Stress, psychological resilience and vitality

Stress, psychological resilience and vitality

 Resilience can be defined by our capacity to remain responsive in the face of personal and professional setbacks. We all face these. A rejection for a job you really wanted, a project that doesn’t work out as expected, or being criticised by people whose opinions you value. It may be the loss of a loved one; a colleague or manager you loved working with leaves for another organisation; your own or another’s poor health…all of these are part of life. How we respond to these setbacks relates to our resilience.

What assists building resilience? The people close to you is one important element. What does close mean? Closeness is the emotional or psychological importance of a relationship. This is both with your allies and those who are not. Being stressed or overloaded at work can result in you stopping to take care of yourself by choosing work over being with friends and family and doing the things that sustain you.

Each of us has a Social Atom – a network of important relationshipsEach individual is born into a social network, a network of relationships. At a time when Rutherford was defining the atom in chemical life, Jacob Moreno defined the social atom as the smallest unit of society each of us has. Moreno proposed that the social atom comprises emotionally significant people and their relationships with the individual in order for him or her to be in emotional equilibrium.Our original social atom comprises family members or carers. These people and their role relationships form patterns of behaviour. Moreno termed the interactions from the behaviours and counter-behaviours, the cultural atom.We grow and develop as a result of experiences and interactions with those around us. We learn new behaviours in response to our experiences, and from new people entering and leaving our social atom.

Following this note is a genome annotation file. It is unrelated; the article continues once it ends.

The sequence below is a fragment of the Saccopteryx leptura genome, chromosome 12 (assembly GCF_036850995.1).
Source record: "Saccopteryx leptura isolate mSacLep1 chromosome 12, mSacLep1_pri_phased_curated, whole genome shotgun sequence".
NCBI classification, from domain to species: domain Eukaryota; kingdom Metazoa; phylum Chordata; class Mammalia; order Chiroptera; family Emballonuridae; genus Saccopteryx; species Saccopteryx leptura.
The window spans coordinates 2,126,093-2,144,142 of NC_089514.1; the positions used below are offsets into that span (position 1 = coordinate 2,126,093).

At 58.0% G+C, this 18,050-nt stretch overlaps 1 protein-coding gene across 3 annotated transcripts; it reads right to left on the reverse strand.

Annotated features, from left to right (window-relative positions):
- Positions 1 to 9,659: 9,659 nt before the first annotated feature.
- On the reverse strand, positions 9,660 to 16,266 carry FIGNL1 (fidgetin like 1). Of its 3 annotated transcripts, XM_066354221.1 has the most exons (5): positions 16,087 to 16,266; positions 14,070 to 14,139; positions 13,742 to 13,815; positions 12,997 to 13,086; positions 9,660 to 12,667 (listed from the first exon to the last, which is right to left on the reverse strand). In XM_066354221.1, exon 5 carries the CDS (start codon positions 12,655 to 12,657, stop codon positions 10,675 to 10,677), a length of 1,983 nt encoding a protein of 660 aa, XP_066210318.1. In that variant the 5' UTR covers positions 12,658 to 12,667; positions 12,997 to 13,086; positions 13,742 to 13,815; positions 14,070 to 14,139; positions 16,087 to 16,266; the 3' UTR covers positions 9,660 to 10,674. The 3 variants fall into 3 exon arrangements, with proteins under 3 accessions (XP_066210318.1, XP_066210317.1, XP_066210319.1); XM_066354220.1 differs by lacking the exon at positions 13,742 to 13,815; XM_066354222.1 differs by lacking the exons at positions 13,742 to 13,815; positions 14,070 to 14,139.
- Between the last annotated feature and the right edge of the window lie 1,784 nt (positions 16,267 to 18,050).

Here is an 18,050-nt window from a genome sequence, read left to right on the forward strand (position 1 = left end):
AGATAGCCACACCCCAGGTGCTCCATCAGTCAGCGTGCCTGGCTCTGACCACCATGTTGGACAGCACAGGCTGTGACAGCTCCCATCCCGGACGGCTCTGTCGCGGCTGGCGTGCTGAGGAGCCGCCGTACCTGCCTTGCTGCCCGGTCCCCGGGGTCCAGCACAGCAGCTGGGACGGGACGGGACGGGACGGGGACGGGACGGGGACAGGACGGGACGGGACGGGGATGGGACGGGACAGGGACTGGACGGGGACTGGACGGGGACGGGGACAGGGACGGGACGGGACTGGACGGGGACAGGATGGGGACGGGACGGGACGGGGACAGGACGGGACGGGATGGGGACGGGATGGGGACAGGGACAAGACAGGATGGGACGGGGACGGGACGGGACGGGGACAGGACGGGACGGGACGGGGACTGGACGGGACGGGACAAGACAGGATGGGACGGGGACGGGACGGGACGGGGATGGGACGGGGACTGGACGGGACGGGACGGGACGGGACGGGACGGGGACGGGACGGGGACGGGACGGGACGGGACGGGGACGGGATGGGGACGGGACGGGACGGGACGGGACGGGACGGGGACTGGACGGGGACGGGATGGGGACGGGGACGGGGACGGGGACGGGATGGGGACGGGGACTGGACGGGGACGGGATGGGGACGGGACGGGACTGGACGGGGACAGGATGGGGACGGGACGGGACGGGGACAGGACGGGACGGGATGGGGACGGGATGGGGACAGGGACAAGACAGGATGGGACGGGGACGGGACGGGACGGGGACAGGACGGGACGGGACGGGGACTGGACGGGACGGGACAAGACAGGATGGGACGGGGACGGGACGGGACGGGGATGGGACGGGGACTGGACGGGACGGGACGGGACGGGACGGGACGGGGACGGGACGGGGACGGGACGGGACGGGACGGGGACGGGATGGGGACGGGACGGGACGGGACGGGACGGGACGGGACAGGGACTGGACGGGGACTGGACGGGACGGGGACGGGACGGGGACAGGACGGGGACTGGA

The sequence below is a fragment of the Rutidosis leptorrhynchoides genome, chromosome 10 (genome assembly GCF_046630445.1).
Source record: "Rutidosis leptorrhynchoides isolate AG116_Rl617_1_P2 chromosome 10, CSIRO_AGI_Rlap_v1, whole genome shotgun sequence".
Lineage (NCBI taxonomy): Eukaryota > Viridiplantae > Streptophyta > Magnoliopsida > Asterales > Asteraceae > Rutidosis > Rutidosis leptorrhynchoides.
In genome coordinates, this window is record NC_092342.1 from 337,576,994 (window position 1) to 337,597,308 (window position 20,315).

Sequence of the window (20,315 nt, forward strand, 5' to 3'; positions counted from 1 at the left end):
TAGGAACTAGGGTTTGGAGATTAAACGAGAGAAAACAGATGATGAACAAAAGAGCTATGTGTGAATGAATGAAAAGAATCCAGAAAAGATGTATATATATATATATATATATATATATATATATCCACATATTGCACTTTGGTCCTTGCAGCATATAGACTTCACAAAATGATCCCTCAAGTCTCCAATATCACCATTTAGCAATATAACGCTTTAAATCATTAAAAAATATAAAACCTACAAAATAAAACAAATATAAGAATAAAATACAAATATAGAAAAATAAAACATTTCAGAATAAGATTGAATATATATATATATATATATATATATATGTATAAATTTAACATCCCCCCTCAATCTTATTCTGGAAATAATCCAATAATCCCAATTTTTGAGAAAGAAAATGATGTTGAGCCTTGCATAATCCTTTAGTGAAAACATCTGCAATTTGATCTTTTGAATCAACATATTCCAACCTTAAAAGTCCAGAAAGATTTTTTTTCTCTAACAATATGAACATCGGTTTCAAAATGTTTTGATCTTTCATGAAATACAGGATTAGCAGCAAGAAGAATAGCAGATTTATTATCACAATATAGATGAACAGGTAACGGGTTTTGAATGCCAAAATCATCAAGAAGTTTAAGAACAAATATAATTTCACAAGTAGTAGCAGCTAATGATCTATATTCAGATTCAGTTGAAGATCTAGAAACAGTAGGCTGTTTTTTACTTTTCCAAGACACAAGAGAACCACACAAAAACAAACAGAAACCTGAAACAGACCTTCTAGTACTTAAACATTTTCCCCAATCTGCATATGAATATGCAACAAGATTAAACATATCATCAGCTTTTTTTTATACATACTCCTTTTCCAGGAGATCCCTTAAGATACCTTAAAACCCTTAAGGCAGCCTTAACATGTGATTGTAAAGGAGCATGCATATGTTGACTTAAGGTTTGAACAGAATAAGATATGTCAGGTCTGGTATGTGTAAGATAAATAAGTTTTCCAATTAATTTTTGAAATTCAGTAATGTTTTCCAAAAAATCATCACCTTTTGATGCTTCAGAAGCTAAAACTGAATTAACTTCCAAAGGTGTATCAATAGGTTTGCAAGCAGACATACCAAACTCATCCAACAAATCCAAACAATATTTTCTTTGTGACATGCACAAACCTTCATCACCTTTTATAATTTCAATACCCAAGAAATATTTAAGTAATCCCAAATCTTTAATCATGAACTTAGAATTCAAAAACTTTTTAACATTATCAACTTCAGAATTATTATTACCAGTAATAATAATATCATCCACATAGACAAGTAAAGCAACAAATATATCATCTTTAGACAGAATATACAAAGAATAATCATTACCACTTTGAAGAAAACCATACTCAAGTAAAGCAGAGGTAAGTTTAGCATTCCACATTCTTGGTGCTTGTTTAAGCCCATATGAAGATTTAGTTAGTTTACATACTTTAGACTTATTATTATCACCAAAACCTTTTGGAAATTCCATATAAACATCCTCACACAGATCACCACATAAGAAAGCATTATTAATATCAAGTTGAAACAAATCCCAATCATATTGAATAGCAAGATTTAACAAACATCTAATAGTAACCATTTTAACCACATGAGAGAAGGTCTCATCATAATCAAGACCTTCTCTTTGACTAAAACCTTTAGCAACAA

One implication of our social atom, is that as we, or others important to us, move to a new organisation or to a new role within the organisation, our role relationships shift and our social atom alters. This affects our emotional equilibrium. Our focus becomes responding to the loss rather than concentrating on the vitality and productivity that the relationship enhanced. Restructures in organisations tear the fabric of individual’s social atoms and research shows that role relationships are re-enacted and behavioural patterns persist, particularly under stressful conditions.

What are some of the signs of low resilience in the face of organisation change or setbacks? One is feeling exhausted or a bit run down. Another sign might be that your defensive behaviours are to the fore. Some examples of defensive behaviours are:

  • walking away, escaping, going silent
  • justifying, making excuses, over explaining
  • acquiescing
  • blaming, condemning or being judgmental
  • Using derision, sarcasm or cynicism

How is your psychological resilience? What are the criteria your relationships are established on? Click here to map your current professional social atom with some of the relationship criteria for resilience.

Ideally, each of us should have a number of people in both our professional social atom and our personal social atom. We would interact with them on these criteria (for example):

  • I can confide almost anything with………..?
  • ………. helps me see the funny side of things?
  • ………. would drop what they were doing for me when I needed help?
  • I would drop what I was doing to listen to ……………?
  • I greatly appreciate being confided in by……
  • It would be hard for me to be motivated in my work without………

Have a look at your network of relationship on these criteria. What patterns do you notice? Who might you re-activate or develop a relationship with to strengthen your resilience?

Talk with Diana to strengthen your resilience and vitality in responding to organisation change.

References on resilience:

Ann E Hale, Conducting Clinical Sociometric Explorations 1985 p 168

Martin Seligman

American Psychological Association

© Diana Jones

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